Nissan previews forthcoming autonomous technology
Next-generation ProPilot self-driving system expected in Nissan models by 2020
Autonomous technology scheduled to become available in Nissan cars of the near future has been demonstrated on the streets of Tokyo.
The the latest Nissan Leaf, whose forthcoming ProPilot technology enables single-lane autonomous driving is on sale now. However, a demonstration that coincided with the Tokyo Motor Show has revealed the potential of ProPilot's next generation.
The technology, scheduled to appear on Nissan cars by 2020, enables the vehicle to operate on urban roads without any input from the driver once an ultimate destination has been entered into the navigation system.
The ProPilot system was demonstrated in an Infiniti Q50 test car and uses 12 sonar transceivers, 12 cameras, nine radar transceivers, six laser scanners and high-definition mapping to assess traffic conditions and behavior, as well as road signs and surface conditions.
Sophisticated software enables the car to follow its predetermined route without intervention from the driver, even at busy road junctions and intersections. Nissan claims that this advanced technology results in "a human-like driving feel that gives passengers peace of mind".
Confident that ProPilot will be ready for customers before long, Nissan's senior vice president in charge of research and advanced engineering, Takao Asami, said: “Our next-generation ProPilot prototype showcases technology that'll be available for real-world use from 2020. Today’s demonstration is another example of our successful work toward creating an autonomous driving future for all.”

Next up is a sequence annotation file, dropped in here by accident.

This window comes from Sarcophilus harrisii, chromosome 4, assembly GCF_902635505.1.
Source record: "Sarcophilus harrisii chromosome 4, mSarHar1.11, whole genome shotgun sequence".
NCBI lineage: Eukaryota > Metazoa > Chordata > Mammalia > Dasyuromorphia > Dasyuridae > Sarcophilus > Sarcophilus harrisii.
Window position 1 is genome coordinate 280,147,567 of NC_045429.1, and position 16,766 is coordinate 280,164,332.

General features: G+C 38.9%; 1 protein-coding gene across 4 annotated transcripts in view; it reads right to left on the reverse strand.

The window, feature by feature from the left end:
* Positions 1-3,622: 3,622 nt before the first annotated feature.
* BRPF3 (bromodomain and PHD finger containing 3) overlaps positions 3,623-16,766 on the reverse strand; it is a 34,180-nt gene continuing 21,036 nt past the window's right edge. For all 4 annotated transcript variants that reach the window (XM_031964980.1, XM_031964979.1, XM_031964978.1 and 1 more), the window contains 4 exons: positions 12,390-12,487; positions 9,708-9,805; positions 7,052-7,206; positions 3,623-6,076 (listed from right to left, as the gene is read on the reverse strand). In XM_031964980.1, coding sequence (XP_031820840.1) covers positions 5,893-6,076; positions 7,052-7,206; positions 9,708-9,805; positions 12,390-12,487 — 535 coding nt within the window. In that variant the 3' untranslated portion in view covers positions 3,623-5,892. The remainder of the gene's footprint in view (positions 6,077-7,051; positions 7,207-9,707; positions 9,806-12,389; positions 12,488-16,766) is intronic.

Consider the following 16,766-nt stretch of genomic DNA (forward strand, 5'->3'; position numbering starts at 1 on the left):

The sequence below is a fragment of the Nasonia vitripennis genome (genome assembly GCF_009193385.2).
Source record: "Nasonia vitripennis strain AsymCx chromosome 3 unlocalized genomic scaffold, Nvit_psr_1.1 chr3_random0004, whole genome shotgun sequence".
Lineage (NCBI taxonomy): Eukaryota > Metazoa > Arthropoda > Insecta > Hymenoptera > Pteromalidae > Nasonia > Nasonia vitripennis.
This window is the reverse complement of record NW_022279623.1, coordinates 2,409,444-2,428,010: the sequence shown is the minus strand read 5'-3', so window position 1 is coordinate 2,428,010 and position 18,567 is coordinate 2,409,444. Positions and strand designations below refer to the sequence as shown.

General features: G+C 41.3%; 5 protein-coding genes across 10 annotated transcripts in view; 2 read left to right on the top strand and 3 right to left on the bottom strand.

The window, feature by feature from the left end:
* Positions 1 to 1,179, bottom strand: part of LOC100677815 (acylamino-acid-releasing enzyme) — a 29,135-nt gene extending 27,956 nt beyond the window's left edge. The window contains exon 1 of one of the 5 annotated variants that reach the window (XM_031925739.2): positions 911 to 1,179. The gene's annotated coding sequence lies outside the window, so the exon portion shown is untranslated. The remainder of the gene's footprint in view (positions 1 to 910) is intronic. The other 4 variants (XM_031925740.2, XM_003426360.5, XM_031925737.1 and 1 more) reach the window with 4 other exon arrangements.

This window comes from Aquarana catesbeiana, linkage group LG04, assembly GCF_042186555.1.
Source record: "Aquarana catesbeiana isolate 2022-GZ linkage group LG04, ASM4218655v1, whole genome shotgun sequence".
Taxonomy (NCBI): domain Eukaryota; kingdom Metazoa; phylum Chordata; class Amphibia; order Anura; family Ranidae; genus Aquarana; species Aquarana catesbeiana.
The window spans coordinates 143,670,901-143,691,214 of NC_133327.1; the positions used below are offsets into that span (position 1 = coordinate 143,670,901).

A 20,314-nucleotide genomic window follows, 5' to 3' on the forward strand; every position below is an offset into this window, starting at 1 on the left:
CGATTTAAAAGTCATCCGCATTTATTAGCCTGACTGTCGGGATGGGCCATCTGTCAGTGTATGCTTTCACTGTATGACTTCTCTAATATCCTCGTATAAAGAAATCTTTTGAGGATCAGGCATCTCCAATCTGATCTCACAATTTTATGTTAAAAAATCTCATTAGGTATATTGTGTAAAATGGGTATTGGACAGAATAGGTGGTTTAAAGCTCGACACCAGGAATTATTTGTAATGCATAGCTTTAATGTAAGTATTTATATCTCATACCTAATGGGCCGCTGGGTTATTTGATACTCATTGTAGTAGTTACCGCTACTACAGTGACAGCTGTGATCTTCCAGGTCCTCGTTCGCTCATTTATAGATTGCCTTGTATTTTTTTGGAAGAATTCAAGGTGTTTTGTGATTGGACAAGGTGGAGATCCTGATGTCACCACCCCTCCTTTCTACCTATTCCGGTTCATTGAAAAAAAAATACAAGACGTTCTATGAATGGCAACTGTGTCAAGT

ProPilot technology is expected to debut in the Nissan Leaf electric car and Nissan Qashqai SUV soon, enabling both cars to maintain a set distance from the car in front and automatically steer to remain in lane in corners.
Overtaking and other, more complex manoeuvres, though, remain the responsibility of the driver, who must keep at least one hand on the wheel at all times. If torque sensors detect the wheel is unsupervised, a warning sound will issue, and if ignored, the present ProPilot system will bring the car to a safe halt without leaving whichever lane the car is in.
Full autonomy will follow – but as with cars such as the recently launched Audi A8 saloon driverless operation has yet to be green-lit as legal in all countries and manufacturers won't unlock the technology until it's safe and legal to do so.
However, Nissan's display in Tokyo provides a strong flavour of what we can expect from 'level five' autonomous models within a few years.
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